Miracle Baby a Decade in the Making - Large

Pierce Noble Haverkos was born July 2, 2014. At 5 lbs., 10 oz. and 19 inches long, he was a bit smaller than the average baby born in the U.S., but for Nellie and Zach Haverkos, he was a perfect miracle a decade in the making. “He's the dream I didn't think was possible,” Nellie said.

Diagnosed with endometriosis as a teenager, Nellie knew becoming pregnant would be difficult, perhaps not even possible. As she began to navigate the pregnancy journey not long after her marriage to Zach, she took a friend's advice and scheduled an appointment with a new gynecologist who had a reputation for being knowledgeable and proactive. Enter Heather Hilkowitz, MD. “She was approachable and compassionate, which was something I hadn't experienced before,” Nellie said.

The new wife and her new physician met when they were both young — starting marriages, careers, and they hoped, families. “Nellie was young, vibrant, newly married, but with endometriosis. She seemed defeated,” said Dr. Hilkowitz, an obstetrician/gynecologist with Hilltop Obstetrics & Gynecology. After a few visits, the two had established a good rapport and what would become a successful partnership. The team was determined to investigate every possibility, operating from the understanding that there were many things they could do to make the Haverkoses’ dream of having a family a reality. “Who knew it would be 10 years before she had Pierce? No matter how long it took, we were going to do it together,” the dedicated physician said.

Listen to Nellie and Dr. Hilkowitz describe their journey together.

Click play to watch the video or read the transcript.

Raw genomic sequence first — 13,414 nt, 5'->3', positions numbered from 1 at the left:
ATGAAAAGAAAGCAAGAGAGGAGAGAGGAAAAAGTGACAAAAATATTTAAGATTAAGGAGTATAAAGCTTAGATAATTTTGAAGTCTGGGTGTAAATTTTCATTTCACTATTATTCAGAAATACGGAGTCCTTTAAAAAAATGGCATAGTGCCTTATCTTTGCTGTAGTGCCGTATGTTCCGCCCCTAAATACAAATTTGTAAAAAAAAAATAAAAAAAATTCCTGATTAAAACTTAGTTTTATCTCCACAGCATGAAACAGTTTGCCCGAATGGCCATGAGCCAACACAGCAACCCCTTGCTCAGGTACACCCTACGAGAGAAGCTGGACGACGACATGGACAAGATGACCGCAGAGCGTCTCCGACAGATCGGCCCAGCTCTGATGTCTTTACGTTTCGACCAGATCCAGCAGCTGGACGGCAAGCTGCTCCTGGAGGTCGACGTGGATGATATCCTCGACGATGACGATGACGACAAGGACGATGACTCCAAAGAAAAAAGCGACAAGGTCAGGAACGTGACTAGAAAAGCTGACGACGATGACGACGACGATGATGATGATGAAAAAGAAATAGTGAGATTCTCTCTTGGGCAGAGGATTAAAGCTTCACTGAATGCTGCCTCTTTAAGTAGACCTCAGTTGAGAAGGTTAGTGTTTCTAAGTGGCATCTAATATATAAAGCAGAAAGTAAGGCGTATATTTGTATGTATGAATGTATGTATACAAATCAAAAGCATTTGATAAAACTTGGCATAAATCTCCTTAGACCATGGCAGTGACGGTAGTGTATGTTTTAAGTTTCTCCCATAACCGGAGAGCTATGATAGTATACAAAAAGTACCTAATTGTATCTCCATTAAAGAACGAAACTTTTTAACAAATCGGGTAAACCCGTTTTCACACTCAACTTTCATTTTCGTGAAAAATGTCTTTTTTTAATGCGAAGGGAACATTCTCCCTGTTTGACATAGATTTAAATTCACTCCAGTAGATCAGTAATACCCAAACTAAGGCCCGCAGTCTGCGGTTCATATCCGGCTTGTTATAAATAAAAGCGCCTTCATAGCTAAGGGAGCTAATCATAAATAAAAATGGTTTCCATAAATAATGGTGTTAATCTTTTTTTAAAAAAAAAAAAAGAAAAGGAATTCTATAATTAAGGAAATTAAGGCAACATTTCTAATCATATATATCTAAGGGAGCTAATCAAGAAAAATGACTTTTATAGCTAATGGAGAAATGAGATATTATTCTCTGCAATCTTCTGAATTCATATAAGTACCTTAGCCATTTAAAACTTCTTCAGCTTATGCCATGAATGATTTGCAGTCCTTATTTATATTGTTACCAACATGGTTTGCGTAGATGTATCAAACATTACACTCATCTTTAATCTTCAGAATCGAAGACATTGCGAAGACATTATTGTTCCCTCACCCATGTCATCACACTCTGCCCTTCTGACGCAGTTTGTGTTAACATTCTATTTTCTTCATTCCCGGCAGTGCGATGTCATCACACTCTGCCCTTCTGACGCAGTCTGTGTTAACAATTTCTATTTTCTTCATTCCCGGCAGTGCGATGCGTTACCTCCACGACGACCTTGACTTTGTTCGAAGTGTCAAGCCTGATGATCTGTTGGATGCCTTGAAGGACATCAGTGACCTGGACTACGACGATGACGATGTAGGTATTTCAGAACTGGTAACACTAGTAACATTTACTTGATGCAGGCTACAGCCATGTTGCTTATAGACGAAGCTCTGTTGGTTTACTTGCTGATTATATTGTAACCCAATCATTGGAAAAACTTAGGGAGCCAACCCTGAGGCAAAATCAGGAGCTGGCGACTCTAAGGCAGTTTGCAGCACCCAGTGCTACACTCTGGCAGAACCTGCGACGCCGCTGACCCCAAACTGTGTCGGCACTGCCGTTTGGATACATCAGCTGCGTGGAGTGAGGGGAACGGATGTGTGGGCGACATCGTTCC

The Expedition to Baby

When patients experience difficulties with conception, Dr. Hilkowitz looks at other factors that might be a barrier to becoming pregnant. “At one point, she said we needed to investigate any other health issues that might be creating an obstacle, something that might exacerbate my troubles,” Nellie said. Testing revealed she also had polycystic ovarian syndrome (PCOS), a condition that can result in hormone imbalances; ovarian cysts; irregular menstrual periods; and infertility.

Nellie had two miscarriages along the way, which were emotionally difficult, each time creating an even greater worry that a baby might never be in her future. Dr. Hilkowitz saw things differently. For her, the miscarriages were a sign that Nellie's body could become pregnant, so they had to find a way to sustain a pregnancy.

By year nine, however, Nellie was finished. She was exhausted, emotionally and physically, and had stopped thinking about pregnancy. Her focus had shifted from starting a family to managing, and hopefully ending, her ever-increasing pain from the endometriosis and PCOS. “The pain was intense and profoundly impacting my quality of life,” she said.

Nellie asked Dr. Hilkowitz about a hysterectomy and was surprised by her physician's reaction. “When I started talking more about my body and the long-term ramifications of my various issues, Dr. Hilkowitz wouldn't let me give up. She wasn't about to let me stop trying. She provided such great feedback and listened, but this time she was clear that I should not abandon my desire for a baby,” Nellie said, evidently grateful for the continued support.

Dr. Hilkowitz's tenacity proved to be exactly what Nellie and Zach needed to give their dream one more try. The couple heeded Dr. Hilkowitz's advice to see a fertility specialist. “Dr. Hilkowitz was confident, so I tried to muster a little hope,” Nellie said. A few weeks later, she was pregnant with Pierce and as excited to share her news with Dr. Hilkowitz as she was with her family.